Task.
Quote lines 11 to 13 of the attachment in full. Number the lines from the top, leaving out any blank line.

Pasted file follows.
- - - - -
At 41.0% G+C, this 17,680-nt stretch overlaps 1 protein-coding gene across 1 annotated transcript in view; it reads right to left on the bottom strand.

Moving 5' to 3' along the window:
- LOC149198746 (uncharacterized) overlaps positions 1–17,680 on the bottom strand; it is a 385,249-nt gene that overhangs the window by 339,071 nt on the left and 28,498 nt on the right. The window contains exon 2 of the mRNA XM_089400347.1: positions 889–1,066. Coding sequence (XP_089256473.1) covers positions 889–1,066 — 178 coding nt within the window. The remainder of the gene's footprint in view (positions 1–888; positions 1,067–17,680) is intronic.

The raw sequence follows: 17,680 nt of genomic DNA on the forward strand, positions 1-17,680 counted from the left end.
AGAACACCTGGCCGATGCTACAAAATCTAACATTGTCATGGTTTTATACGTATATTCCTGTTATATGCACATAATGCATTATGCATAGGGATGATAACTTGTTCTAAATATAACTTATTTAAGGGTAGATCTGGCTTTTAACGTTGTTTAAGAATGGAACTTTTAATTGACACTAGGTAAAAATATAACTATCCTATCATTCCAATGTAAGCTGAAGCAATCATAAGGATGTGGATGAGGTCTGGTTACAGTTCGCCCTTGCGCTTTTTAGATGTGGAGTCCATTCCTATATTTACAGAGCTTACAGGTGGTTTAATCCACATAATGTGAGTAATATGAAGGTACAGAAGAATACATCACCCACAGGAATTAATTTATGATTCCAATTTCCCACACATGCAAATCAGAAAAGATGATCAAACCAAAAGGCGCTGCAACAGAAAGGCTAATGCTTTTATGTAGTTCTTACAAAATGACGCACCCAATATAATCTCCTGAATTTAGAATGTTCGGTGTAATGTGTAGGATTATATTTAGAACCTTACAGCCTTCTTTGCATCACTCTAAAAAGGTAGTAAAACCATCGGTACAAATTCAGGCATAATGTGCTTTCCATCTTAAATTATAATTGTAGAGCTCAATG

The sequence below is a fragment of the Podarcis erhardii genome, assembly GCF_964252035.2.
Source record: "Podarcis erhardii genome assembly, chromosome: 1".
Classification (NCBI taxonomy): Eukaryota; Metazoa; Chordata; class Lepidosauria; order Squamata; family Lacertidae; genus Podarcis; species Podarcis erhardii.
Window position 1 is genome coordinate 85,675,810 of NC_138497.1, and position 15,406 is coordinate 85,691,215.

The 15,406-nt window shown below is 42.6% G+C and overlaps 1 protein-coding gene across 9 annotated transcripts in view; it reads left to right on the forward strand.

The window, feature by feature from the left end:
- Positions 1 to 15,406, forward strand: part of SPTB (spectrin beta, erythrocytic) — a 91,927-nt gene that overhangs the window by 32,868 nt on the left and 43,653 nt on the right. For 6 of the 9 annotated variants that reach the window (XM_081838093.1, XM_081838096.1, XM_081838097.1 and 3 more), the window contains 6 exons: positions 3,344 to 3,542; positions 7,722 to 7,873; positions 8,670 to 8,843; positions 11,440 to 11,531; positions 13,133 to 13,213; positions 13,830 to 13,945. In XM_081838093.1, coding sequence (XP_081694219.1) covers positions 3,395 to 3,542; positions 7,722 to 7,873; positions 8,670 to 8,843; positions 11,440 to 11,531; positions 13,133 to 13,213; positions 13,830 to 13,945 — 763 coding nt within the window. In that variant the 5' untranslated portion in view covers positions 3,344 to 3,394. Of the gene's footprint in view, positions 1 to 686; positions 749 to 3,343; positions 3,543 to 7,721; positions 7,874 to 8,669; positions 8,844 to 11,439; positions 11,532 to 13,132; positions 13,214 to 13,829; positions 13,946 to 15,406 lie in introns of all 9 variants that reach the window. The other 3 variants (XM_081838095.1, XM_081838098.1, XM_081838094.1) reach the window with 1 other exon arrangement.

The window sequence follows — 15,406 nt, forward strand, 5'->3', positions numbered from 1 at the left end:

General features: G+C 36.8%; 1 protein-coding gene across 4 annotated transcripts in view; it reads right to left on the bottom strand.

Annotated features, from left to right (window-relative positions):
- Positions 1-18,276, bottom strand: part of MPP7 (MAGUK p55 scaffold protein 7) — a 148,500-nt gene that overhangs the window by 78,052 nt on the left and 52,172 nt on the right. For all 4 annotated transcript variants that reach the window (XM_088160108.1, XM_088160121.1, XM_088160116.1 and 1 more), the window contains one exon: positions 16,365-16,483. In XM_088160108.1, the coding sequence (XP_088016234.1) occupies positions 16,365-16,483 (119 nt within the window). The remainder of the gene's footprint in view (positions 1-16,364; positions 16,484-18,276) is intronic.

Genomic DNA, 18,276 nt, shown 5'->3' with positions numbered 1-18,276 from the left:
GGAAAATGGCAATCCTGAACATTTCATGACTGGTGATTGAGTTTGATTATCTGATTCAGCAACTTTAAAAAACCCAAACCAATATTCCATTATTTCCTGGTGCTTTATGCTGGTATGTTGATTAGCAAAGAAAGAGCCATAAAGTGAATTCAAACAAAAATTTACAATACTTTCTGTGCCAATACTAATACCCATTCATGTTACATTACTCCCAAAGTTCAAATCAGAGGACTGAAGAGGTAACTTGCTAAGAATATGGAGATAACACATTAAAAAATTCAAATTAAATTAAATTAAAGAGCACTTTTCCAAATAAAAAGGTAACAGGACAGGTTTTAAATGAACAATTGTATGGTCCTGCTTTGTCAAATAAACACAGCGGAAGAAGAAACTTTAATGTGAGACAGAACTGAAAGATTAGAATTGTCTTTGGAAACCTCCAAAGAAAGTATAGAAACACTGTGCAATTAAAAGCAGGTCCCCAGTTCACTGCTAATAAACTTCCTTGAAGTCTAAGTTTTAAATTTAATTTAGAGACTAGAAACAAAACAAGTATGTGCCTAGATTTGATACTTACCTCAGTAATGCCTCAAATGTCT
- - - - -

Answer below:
The window, feature by feature from the left end:
- Positions 1 to 15,406, forward strand: part of SPTB (spectrin beta, erythrocytic) — a 91,927-nt gene that overhangs the window by 32,868 nt on the left and 43,653 nt on the right. For 6 of the 9 annotated variants that reach the window (XM_081838093.1, XM_081838096.1, XM_081838097.1 and 3 more), the window contains 6 exons: positions 3,344 to 3,542; positions 7,722 to 7,873; positions 8,670 to 8,843; positions 11,440 to 11,531; positions 13,133 to 13,213; positions 13,830 to 13,945. In XM_081838093.1, coding sequence (XP_081694219.1) covers positions 3,395 to 3,542; positions 7,722 to 7,873; positions 8,670 to 8,843; positions 11,440 to 11,531; positions 13,133 to 13,213; positions 13,830 to 13,945 — 763 coding nt within the window. In that variant the 5' untranslated portion in view covers positions 3,344 to 3,394. Of the gene's footprint in view, positions 1 to 686; positions 749 to 3,343; positions 3,543 to 7,721; positions 7,874 to 8,669; positions 8,844 to 11,439; positions 11,532 to 13,132; positions 13,214 to 13,829; positions 13,946 to 15,406 lie in introns of all 9 variants that reach the window. The other 3 variants (XM_081838095.1, XM_081838098.1, XM_081838094.1) reach the window with 1 other exon arrangement.

The window sequence follows — 15,406 nt, forward strand, 5'->3', positions numbered from 1 at the left end: